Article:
Congratulations on programming your first platform game! You’re no longer just someonewho plays video games, but someone who creates them.
The computer science concepts you used to make this program are some of the most importantconcepts in video game creation: events and If statements. However, these concepts aren’tjust important relative to video games, but to nearly everything you can do with computerscience. When you take a computer science class in high school or college, you'll seethese familiar concepts that you're using every day again and again. Future classeswill teach you more about creating with the events, variables, and if statements thatyou're using in this CS First club. There’s also a good chance you will usesome computer science down the road, because the concepts and skills you are learning noware put to use in many different fields--even in ones you may find surprising. Artists,for example, use computer science skills like events and if statements to create art. Thereis an entire genre of art, called interactive art, that includes art pieces that activelyinvolve the user.
Here is an example of an interactive art installation: a dance floor that reacts to touch events.
When the user steps on the dance floor, it creates a spiral pattern. The artist is responsiblefor programming how the floor responds to touch events.
Here is the same dance floor, except now, the floor is a different color and behavesdifferently. The floor looks different because the artist changed its code.
Here is another example of interactive art, the “wooden mirror.” It is made up ofmore than 800 wood pieces that reflect light in different ways, forming a mirror imageof the user.
The wooden mirror works by taking a black-and-white video, then using if statements to controlthe wood pieces. If an area of the picture is dark, then tilt the wood piece in thatarea down. If an area of the piece is light, then tilt that wood piece up.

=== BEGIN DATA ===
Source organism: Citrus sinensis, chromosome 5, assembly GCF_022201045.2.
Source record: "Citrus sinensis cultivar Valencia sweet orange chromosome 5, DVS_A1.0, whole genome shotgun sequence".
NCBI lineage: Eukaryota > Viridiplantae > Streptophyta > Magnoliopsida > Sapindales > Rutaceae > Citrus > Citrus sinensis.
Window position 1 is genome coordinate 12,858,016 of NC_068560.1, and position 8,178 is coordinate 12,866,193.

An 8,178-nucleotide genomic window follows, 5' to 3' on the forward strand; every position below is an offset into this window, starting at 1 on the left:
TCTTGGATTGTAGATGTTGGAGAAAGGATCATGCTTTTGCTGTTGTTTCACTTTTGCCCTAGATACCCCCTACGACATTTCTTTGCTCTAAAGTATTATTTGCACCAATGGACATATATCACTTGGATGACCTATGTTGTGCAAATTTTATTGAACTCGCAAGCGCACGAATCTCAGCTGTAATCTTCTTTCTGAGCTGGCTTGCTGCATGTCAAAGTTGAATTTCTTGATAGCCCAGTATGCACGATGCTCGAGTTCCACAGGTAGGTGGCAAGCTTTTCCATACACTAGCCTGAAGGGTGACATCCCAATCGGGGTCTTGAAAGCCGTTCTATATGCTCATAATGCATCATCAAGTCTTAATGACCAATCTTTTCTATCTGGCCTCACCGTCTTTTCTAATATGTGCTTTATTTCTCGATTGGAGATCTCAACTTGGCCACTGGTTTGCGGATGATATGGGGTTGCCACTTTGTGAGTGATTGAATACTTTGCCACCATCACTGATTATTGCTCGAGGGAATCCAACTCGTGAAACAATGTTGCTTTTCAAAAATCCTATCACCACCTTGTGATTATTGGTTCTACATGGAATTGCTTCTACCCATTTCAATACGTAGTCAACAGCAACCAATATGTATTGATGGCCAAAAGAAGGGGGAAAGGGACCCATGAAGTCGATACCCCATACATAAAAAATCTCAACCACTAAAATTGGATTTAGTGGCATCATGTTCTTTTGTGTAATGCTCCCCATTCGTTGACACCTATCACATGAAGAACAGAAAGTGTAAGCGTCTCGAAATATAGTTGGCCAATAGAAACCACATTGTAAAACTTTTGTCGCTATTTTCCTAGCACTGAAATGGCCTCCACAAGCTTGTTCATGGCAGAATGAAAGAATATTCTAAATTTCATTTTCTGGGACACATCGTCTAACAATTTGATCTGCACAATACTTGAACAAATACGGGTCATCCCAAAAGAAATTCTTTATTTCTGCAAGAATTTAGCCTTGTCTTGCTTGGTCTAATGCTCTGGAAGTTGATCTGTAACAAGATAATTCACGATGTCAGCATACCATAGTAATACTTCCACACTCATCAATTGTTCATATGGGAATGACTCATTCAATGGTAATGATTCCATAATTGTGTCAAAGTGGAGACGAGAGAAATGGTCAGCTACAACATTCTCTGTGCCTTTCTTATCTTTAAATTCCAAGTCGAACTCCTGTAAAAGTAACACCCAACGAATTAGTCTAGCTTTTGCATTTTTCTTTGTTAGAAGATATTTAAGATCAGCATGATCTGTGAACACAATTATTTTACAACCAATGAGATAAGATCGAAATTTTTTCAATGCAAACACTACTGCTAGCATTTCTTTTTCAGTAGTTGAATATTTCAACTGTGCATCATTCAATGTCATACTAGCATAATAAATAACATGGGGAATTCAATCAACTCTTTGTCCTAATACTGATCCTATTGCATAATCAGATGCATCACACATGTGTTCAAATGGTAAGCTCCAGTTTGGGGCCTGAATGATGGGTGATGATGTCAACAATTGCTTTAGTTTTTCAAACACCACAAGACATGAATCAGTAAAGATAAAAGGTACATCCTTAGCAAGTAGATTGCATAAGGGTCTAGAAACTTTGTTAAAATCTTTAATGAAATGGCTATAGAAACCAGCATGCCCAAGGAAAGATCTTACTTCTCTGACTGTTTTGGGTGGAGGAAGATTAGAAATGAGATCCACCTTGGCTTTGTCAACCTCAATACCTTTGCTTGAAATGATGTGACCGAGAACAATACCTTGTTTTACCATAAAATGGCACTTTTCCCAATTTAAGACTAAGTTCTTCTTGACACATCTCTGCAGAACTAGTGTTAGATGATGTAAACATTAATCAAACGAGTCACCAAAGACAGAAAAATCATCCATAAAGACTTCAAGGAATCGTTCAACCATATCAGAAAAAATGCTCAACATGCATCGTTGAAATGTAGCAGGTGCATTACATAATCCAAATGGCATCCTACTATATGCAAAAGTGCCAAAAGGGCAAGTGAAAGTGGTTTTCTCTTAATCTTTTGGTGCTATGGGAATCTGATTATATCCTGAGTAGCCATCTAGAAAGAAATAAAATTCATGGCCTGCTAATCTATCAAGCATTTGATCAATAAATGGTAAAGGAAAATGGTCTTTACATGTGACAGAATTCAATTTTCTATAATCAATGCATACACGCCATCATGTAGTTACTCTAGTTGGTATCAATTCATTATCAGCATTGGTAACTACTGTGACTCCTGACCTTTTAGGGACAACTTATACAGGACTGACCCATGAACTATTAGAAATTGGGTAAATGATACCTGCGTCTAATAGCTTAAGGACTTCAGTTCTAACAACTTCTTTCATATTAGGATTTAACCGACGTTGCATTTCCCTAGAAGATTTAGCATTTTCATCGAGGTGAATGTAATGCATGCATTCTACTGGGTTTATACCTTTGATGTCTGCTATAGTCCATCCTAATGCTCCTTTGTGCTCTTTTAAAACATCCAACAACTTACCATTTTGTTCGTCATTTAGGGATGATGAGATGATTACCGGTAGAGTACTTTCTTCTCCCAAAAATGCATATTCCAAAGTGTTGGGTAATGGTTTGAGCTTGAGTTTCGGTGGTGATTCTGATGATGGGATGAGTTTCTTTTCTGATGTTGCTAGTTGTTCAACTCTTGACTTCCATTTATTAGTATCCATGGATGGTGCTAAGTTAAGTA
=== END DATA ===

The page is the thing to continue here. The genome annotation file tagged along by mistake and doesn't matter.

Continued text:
These interactive art pieces would not be possible without computer science. Knowinga little computer science, like you are learning in this club, can empower you to be more creativein whatever field interests you. Next session, we’ll explore randomness usinga dodgeball game.
Until next time-- have fun creating and coding. See ya next time!
"Escher Museum Interactive Floor" by vision2watch (https://www.youtube.com/watch?v=kaLgzVbfCHM) -- Licensed by Creative Commons Attribution-Share Alike 3.0 Unported (https://creativecommons.org/licenses/by-sa/3.0/deed.en) -- Video trimeed to needed length | Audio removed
"12092015 - John King at McKinley Technology High School for Computer Science Education Week Event-39" by US Department of Education (https://www.flickr.com/photos/departmentofed/23027602804) -- Licensed by CC BY 2.0 (https://creativecommons.org/licenses/by/2.0/) -- No modifications made
"Daniel Rozin, “Wooden Mirror,” 2014" by bitform gallery (https://vimeo.com/101408845) -- Licensed by CC BY 3.0 (https://creativecommons.org/licenses/by/3.0/) -- Video trimmed for needed length | Audio removed
"Contemporary Computer Lab" by PurchY0 (https://commons.wikimedia.org/wiki/File:Contemporary_Computer_Lab.jpg) -- Licensed by Creative Commons Attribution-Share Alike 3.0 Unported (https://creativecommons.org/licenses/by-sa/3.0/deed.en) -- Blocks overlayed on top of image